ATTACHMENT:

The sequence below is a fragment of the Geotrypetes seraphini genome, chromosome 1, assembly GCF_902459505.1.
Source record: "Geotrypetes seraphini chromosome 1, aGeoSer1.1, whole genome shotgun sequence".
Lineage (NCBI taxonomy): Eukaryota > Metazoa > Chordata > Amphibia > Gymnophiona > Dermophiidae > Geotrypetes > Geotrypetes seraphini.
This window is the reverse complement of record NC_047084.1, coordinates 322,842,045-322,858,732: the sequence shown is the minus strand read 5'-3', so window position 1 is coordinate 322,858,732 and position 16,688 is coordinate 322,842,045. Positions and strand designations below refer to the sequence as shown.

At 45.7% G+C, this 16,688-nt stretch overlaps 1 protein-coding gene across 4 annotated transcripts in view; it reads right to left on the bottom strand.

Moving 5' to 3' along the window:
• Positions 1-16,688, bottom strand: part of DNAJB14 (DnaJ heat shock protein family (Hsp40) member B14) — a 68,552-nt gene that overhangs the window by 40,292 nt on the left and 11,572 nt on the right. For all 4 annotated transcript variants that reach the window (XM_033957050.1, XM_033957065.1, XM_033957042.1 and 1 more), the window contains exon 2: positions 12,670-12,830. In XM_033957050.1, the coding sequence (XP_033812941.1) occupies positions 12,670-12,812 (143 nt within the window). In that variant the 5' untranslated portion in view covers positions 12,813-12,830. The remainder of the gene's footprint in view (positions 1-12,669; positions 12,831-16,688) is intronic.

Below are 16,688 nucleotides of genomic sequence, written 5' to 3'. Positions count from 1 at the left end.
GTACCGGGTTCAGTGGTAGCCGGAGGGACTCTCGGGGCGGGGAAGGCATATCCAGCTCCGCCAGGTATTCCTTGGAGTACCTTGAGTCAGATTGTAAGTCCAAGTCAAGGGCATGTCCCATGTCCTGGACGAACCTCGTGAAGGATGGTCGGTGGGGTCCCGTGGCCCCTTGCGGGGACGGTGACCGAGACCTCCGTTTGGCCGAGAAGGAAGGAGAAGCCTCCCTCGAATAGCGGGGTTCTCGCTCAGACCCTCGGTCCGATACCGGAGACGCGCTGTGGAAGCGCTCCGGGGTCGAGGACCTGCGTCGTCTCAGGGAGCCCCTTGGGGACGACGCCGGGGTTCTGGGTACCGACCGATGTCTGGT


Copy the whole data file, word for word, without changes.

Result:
The sequence below is a fragment of the Geotrypetes seraphini genome, chromosome 1, assembly GCF_902459505.1.
Source record: "Geotrypetes seraphini chromosome 1, aGeoSer1.1, whole genome shotgun sequence".
Lineage (NCBI taxonomy): Eukaryota > Metazoa > Chordata > Amphibia > Gymnophiona > Dermophiidae > Geotrypetes > Geotrypetes seraphini.
This window is the reverse complement of record NC_047084.1, coordinates 322,842,045-322,858,732: the sequence shown is the minus strand read 5'-3', so window position 1 is coordinate 322,858,732 and position 16,688 is coordinate 322,842,045. Positions and strand designations below refer to the sequence as shown.

At 45.7% G+C, this 16,688-nt stretch overlaps 1 protein-coding gene across 4 annotated transcripts in view; it reads right to left on the bottom strand.

Moving 5' to 3' along the window:
• Positions 1-16,688, bottom strand: part of DNAJB14 (DnaJ heat shock protein family (Hsp40) member B14) — a 68,552-nt gene that overhangs the window by 40,292 nt on the left and 11,572 nt on the right. For all 4 annotated transcript variants that reach the window (XM_033957050.1, XM_033957065.1, XM_033957042.1 and 1 more), the window contains exon 2: positions 12,670-12,830. In XM_033957050.1, the coding sequence (XP_033812941.1) occupies positions 12,670-12,812 (143 nt within the window). In that variant the 5' untranslated portion in view covers positions 12,813-12,830. The remainder of the gene's footprint in view (positions 1-12,669; positions 12,831-16,688) is intronic.

Below are 16,688 nucleotides of genomic sequence, written 5' to 3'. Positions count from 1 at the left end.
GTACCGGGTTCAGTGGTAGCCGGAGGGACTCTCGGGGCGGGGAAGGCATATCCAGCTCCGCCAGGTATTCCTTGGAGTACCTTGAGTCAGATTGTAAGTCCAAGTCAAGGGCATGTCCCATGTCCTGGACGAACCTCGTGAAGGATGGTCGGTGGGGTCCCGTGGCCCCTTGCGGGGACGGTGACCGAGACCTCCGTTTGGCCGAGAAGGAAGGAGAAGCCTCCCTCGAATAGCGGGGTTCTCGCTCAGACCCTCGGTCCGATACCGGAGACGCGCTGTGGAAGCGCTCCGGGGTCGAGGACCTGCGTCGTCTCAGGGAGCCCCTTGGGGACGACGCCGGGGTTCTGGGTACCGACCGATGTCTGGT